[Akbar (left) and Saleh are pictured in the adjacent photo.]
The duo’s video operation–which is named “TrueStoryASA”–has racked up 60 million YouTube views and has more than 661,000 subscribers on the video-sharing site. While most of the pair’s videos involve pranks, sidewalk attempts at comedy and social commentary, or “Muslim-related stuff,” their latest clip seeks to latch onto an issue that has troubled many New Yorkers and tainted the NYPD.
Titled “Racial Profiling Experiment,” the 2:53 video (seen above) was uploaded Sunday to YouTube, where it has already been viewed in excess of 135,000 times. The clip has received coverage in several publications, including the British newspaper The Independent and The Huffington Post.
The video opens with Saleh and Akbar loudly arguing as they walk down a Queens street. The men, dressed in jeans and t-shirts, shove each other and appear on the verge of exchanging blows. While this is transpiring, a purported NYPD officer stands just feet away. With his arms folded, the impassive cop–whose face has been blurred–does nothing as the pair seems on the verge of fighting. The scene is apparently being filmed from a parked car by a friend of Saleh and Akbar.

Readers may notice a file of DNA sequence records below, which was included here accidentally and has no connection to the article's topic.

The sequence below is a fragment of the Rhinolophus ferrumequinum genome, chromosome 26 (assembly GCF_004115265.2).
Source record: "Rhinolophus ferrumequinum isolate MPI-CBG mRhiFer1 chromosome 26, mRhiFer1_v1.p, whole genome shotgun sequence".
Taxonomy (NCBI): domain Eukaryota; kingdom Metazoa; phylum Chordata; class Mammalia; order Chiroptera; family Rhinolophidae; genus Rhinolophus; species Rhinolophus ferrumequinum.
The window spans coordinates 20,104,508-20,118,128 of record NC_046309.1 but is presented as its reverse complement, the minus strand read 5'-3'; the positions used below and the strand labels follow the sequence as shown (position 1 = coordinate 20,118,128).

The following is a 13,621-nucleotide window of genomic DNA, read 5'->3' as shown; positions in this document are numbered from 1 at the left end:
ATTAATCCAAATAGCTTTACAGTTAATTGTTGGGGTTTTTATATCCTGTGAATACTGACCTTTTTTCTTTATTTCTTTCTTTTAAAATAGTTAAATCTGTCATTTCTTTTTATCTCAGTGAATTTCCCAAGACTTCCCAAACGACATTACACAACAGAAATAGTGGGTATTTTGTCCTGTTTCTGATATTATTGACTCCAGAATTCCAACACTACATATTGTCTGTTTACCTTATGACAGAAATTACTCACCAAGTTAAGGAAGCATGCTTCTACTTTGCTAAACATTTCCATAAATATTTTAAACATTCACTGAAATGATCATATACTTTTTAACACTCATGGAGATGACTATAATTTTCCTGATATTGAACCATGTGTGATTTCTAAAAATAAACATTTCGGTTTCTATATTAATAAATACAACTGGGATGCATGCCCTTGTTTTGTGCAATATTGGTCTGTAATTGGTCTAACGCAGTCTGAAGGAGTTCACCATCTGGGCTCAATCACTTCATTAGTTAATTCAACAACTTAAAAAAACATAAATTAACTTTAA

The video then jumps ahead 20 minutes, when Saleh and Akbar are again seen arguing on the same sidewalk. This time, however, Saleh is wearing a headdress and a white robe. Akbar has on a keffiyeh scarf and an abaya, a long shirt. In their YouTube description of the video, the men describe these garments as their “cultural clothes.”
This time, the quarreling duo is immediately confronted by the cop, who asks, “What’s all the arguing about? Why are you dressed like this?” Motioning to their clothes, he demands, “What is this?” In short order, the patrolman shoves Saleh up against the wall and directs him to put his hands up and “open your legs.” During the cursory search that follows, the cop feels something in Saleh’s pocket and yells, “What is this? What’s in your pocket?” When Saleh responds that it is his phone, the officer asks, “Is this a gun? Is that a knife?”